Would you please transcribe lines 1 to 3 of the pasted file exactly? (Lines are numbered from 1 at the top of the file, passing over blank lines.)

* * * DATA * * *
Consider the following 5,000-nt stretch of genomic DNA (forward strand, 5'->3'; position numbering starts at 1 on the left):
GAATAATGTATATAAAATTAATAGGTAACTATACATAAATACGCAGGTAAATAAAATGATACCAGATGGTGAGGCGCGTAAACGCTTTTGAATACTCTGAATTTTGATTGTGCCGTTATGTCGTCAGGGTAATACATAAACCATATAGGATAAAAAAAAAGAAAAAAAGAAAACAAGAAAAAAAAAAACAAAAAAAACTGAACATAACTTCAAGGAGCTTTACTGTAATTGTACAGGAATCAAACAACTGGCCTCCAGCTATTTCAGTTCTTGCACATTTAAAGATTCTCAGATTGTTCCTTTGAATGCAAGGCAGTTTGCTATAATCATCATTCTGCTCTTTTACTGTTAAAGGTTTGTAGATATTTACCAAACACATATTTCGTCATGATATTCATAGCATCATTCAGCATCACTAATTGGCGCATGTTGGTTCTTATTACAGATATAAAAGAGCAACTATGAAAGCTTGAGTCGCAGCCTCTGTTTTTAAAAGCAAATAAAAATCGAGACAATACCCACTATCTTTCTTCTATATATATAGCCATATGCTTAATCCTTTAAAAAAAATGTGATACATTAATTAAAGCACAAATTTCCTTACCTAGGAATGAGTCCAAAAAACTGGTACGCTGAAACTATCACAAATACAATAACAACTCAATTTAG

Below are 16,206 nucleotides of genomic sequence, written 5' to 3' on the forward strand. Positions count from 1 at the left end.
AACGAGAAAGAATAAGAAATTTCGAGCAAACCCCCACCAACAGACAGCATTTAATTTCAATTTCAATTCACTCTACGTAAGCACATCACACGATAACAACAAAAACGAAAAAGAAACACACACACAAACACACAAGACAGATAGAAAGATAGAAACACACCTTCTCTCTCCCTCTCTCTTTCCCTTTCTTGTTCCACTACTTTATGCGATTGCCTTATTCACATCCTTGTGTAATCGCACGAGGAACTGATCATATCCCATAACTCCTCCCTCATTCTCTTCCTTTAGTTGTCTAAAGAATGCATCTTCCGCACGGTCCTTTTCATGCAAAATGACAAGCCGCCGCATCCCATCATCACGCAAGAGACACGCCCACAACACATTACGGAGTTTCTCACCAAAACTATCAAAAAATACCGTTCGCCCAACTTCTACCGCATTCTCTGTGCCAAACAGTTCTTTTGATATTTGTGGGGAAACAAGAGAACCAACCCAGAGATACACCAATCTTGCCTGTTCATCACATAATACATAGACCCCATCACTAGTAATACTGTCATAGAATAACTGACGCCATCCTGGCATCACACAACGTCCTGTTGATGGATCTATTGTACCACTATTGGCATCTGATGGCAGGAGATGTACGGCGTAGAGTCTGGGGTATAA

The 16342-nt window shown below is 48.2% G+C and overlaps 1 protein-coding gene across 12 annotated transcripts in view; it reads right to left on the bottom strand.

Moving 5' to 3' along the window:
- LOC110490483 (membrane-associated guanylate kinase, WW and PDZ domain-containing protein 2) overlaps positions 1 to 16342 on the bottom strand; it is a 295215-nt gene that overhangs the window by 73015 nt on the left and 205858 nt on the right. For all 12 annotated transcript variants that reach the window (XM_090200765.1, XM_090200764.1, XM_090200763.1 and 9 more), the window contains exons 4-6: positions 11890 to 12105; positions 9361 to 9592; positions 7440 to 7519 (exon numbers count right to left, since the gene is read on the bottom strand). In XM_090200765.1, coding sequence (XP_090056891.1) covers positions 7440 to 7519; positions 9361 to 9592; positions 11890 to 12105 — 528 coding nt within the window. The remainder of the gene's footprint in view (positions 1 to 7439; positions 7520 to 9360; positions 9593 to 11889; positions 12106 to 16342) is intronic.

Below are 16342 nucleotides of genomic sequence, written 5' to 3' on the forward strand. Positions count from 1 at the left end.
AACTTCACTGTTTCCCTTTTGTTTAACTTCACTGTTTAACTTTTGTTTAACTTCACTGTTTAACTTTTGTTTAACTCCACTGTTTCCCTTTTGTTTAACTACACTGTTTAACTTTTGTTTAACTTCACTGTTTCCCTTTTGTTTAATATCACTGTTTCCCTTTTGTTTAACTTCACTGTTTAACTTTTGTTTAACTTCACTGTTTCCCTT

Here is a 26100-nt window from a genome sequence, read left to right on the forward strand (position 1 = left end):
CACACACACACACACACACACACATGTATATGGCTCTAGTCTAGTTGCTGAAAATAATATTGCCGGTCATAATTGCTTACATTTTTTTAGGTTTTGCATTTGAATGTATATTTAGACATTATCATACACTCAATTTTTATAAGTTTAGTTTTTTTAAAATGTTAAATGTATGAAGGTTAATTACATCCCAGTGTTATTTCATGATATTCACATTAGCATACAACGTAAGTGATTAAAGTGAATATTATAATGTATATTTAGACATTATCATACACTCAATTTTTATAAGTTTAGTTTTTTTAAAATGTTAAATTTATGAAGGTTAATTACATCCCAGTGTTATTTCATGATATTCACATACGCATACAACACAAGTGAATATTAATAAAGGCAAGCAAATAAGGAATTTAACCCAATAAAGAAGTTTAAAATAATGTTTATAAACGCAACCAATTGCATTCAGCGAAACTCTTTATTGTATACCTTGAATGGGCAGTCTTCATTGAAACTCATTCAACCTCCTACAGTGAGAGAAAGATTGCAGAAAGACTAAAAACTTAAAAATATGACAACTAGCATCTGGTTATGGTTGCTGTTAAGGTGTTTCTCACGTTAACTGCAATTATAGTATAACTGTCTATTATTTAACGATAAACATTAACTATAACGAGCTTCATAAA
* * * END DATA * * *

Consider the following 5,000-nt stretch of genomic DNA (forward strand, 5'->3'; position numbering starts at 1 on the left):
GAATAATGTATATAAAATTAATAGGTAACTATACATAAATACGCAGGTAAATAAAATGATACCAGATGGTGAGGCGCGTAAACGCTTTTGAATACTCTGAATTTTGATTGTGCCGTTATGTCGTCAGGGTAATACATAAACCATATAGGATAAAAAAAAAGAAAAAAAGAAAACAAGAAAAAAAAAAACAAAAAAAACTGAACATAACTTCAAGGAGCTTTACTGTAATTGTACAGGAATCAAACAACTGGCCTCCAGCTATTTCAGTTCTTGCACATTTAAAGATTCTCAGATTGTTCCTTTGAATGCAAGGCAGTTTGCTATAATCATCATTCTGCTCTTTTACTGTTAAAGGTTTGTAGATATTTACCAAACACATATTTCGTCATGATATTCATAGCATCATTCAGCATCACTAATTGGCGCATGTTGGTTCTTATTACAGATATAAAAGAGCAACTATGAAAGCTTGAGTCGCAGCCTCTGTTTTTAAAAGCAAATAAAAATCGAGACAATACCCACTATCTTTCTTCTATATATATAGCCATATGCTTAATCCTTTAAAAAAAATGTGATACATTAATTAAAGCACAAATTTCCTTACCTAGGAATGAGTCCAAAAAACTGGTACGCTGAAACTATCACAAATACAATAACAACTCAATTTAG

Below are 16,206 nucleotides of genomic sequence, written 5' to 3' on the forward strand. Positions count from 1 at the left end.